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When I was first told I would have to have infusions for the rest of my life, because I was low on antibodies, I knew someone had made a mistake. I was in the hospital with pneumonia at the time. My Dr. said, because I was older, my body had stopped producing enough antibodies to fight off germs. He remarked, ” that happens a lot after the age of 60.” I went home, and he did more testing. The test results indicated I did have something wrong with my immune system.

He told me there was only one treatment for this illness, an infusion every month that would restore the needed amount of antibodies to fight off infections and other diseases. I could refuse to have the infusions, live in my house, and never go out. I would still be at greater risk for cancer, and some other illnesses. I loved going to the movies, eating with friends, going shopping, but that meant leaving the house and putting myself at risk to catch diseases.

I went through periods of depression, severe fatigue, mental fog, and felt miserable. My energy level was steadily falling. I couldn’t do the things I use to do. I could not concentrate and reading was difficult.

Being able to do my job became impossible. I worked with people and people could get sick and carry germs. To do my job took concentration and energy which was fading fast. If I wanted to have a life, I needed to make the tough decision of having treatment.

I went for my first infusion and had severe side effects. I ended up being allergic to the solution. I had to wait several months, before trying a different one. This time, I had to drive a distance to a hospital infusion center. I went by myself and went into a room full of chair recliners.

The chairs were in a semi-circle facing the nursing station. There were about fifteen chairs filled with people. Some were getting transfusions of blood, others were given solutions for different diseases like Cancer, Multiple Sclerosis, Auto-immune diseases, and Immune disorders. Some infusions took an hour or two. Others took four hours or more.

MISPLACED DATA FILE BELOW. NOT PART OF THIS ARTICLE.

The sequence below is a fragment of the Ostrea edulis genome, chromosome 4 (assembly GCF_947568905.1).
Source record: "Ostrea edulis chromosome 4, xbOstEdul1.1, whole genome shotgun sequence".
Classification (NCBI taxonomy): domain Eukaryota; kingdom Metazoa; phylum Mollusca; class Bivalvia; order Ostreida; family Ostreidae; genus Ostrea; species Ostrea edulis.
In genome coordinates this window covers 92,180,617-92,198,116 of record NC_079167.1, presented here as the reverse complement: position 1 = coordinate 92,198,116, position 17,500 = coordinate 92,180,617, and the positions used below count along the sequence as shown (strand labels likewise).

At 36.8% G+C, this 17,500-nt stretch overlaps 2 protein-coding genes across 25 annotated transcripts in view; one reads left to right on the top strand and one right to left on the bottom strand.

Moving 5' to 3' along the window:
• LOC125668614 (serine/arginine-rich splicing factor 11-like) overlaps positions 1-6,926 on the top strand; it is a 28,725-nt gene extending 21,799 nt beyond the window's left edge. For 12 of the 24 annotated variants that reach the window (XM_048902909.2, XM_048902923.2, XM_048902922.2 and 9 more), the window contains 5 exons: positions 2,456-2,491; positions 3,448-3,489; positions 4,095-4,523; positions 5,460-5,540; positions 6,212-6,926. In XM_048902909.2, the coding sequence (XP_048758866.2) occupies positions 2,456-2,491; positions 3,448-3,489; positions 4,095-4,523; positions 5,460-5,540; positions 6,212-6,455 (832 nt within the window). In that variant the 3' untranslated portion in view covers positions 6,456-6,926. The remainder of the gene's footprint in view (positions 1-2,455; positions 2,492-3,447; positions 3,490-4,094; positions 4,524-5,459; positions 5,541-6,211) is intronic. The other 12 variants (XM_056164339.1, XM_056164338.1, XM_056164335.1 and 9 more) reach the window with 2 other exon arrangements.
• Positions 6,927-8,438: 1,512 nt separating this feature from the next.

I had to remain in a room for four to five hours. I had an IV. placed in my arm and had to keep my arm still so I didn’t set off an alarm that was annoying and loud. A nurse had to come over and fix it before the noise would end. Most of the patients slept during their infusions. I, of course, did activities to relieve my boredom and distract me from it all. I never slept during the day and wasn’t about to start now.

It took me a year and a half to work through the denial and grief I felt about having this illness. I grieved because my lifestyle had changed so much. I felt weak, helpless, and defeated. It took me another year to work through my anger.

I had a hard time getting my body in the car to make the trip to the hospital. I would sit in my car before going in. It would take a while to climb the stairs to the hospital. I would carry on a two-way conversation in my head: “I don’t want to.” “You know you have to.” ” It isn’t fair. I’m not doing it.” ” You know you have to if you want to feel better.”

It’s been three years since the first infusion. I am learning more about acceptance. I walk right into the infusion center now. I go every two weeks because I need a slow infusion rate. I’ve been working through my anger. I was angry at God, myself, and the whole world.

I’ve dealt with a lot, on my own, with the infusions.  Therapy has helped me cope more effectively with stress and accepting things I can’t change. I have more good days than bad. In Part Two, I will share a day in the infusion center, and ways I have grown from it all.

Yu/stan/kema

 

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